Phrygian Funeral Altar, 4th Century CE

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Geoffrey Marchal
published on 01 February 2020
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Marble funeral altar (Bômos) from Roman-era Phrygia, 313-314 CE.

The decoration of the four faces is composed of the following elements, which are made difficult to read due to vandalism by Christians.

a) A medallion representing a rider hero (Manes?) surmounted by the bust of the Sun.

b) Below niche with a bust of a goddess, possibly Hecate. A crown once containing a portrait which was replaced by a cross.

c) An eagle, a crown in its beak and indistinct figures (a rider and two felines).

d) Finally, a representation of Hermés holding the purse and the caduceus.

In the inscription spread over three faces (a-c), the high priest Athanatos Epitynchanos boasts of having received, thanks to his initiation by the high priestess Ispatalé, the gift “to make oracles real”.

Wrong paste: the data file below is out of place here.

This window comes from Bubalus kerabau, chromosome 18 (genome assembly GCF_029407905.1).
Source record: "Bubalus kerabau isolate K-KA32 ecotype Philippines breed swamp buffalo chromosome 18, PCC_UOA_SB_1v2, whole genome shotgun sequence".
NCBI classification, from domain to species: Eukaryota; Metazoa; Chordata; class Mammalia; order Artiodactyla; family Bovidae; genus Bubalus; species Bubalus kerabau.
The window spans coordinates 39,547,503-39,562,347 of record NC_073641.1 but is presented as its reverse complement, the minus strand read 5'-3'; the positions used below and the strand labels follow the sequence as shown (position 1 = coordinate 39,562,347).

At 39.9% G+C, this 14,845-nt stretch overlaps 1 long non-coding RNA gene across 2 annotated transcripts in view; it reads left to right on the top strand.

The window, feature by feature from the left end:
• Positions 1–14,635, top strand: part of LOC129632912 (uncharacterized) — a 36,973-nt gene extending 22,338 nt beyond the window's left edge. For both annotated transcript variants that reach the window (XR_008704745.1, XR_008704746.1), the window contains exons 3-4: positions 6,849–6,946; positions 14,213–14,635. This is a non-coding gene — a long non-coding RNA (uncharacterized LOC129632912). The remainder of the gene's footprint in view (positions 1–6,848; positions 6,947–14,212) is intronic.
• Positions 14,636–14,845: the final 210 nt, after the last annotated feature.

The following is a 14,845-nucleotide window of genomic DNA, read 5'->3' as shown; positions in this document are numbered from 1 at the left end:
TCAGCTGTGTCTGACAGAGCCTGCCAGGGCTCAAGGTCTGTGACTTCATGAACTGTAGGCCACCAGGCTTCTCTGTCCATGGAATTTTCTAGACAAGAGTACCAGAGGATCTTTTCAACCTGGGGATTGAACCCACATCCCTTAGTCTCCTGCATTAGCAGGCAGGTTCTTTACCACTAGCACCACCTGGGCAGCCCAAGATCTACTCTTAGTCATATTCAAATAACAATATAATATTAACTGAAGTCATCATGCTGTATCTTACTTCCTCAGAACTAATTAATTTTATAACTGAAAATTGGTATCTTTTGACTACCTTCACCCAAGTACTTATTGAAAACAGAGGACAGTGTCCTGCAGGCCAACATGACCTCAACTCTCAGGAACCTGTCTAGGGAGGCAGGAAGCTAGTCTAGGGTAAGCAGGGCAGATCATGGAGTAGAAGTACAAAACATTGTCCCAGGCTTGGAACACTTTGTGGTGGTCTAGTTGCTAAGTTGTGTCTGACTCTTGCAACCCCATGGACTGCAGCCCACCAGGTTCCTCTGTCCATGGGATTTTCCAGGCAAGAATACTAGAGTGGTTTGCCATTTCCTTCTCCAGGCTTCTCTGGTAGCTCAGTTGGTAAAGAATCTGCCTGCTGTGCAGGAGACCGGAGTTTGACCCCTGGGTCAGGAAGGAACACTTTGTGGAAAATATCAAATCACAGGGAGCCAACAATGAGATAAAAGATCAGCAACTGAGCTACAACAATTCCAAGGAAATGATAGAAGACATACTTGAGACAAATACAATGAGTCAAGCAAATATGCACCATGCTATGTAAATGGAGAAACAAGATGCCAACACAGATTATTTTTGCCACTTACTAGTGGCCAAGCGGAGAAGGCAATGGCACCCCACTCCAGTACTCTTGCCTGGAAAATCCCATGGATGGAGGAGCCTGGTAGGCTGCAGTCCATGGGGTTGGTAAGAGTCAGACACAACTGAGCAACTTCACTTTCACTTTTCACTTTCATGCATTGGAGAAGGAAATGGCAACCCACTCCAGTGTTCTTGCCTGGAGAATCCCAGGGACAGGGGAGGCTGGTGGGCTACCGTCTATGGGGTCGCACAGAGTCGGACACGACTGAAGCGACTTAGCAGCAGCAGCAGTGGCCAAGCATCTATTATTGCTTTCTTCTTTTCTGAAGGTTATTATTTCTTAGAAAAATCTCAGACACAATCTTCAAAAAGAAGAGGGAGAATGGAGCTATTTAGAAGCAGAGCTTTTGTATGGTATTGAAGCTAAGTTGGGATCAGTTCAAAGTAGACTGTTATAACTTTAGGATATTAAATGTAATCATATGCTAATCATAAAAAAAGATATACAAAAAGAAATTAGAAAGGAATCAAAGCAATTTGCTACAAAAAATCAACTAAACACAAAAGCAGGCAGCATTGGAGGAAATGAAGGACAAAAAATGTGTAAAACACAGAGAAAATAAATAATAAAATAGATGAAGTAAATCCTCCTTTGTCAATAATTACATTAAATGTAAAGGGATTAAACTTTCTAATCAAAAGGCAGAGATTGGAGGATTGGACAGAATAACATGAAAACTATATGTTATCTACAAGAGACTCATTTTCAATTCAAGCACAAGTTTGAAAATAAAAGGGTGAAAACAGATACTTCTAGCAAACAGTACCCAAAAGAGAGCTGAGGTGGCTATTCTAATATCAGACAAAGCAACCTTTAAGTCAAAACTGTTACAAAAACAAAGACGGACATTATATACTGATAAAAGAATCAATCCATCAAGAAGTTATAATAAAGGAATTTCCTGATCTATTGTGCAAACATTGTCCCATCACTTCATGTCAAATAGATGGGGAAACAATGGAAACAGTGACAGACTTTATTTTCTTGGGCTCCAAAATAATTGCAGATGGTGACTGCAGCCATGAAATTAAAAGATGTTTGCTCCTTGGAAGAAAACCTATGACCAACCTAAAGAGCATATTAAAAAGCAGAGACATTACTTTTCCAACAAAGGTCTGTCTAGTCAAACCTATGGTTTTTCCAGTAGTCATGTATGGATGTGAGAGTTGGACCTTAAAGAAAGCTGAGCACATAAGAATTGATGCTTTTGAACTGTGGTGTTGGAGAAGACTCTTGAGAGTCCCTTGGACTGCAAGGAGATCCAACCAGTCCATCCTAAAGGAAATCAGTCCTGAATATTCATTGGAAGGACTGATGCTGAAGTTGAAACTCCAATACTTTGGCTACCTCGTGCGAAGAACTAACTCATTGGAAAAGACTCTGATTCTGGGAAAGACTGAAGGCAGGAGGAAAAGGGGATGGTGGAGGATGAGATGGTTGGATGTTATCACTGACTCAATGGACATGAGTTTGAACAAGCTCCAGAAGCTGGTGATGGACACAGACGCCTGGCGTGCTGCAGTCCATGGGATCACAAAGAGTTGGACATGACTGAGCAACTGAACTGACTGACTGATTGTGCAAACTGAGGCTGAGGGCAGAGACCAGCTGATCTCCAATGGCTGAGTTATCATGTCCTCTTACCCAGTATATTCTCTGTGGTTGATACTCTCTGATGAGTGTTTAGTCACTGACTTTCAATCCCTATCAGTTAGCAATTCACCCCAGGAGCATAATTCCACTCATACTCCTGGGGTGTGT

From Otourak (near Acmonia, Phrygia). Museum of Art History (Musée du Cinquantenaire) Brussels, Belgium). Made with CapturingReality.

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About the Author

Geoffrey Marchal
3D scans are a great way to share cultural heritage with the world. I mainly use photogrammetry and Memento beta from Autodesk. I share 3D model through "Scan the world", a MyMiniFactory´s project.

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Cite This Work

APA Style

Marchal, G. (2020, February 01). Phrygian Funeral Altar, 4th Century CE. Ancient History Encyclopedia. Retrieved from

Chicago Style

Marchal, Geoffrey. "Phrygian Funeral Altar, 4th Century CE." Ancient History Encyclopedia. Last modified February 01, 2020.

MLA Style

Marchal, Geoffrey. "Phrygian Funeral Altar, 4th Century CE." Ancient History Encyclopedia. Ancient History Encyclopedia, 01 Feb 2020. Web. 31 Oct 2020.

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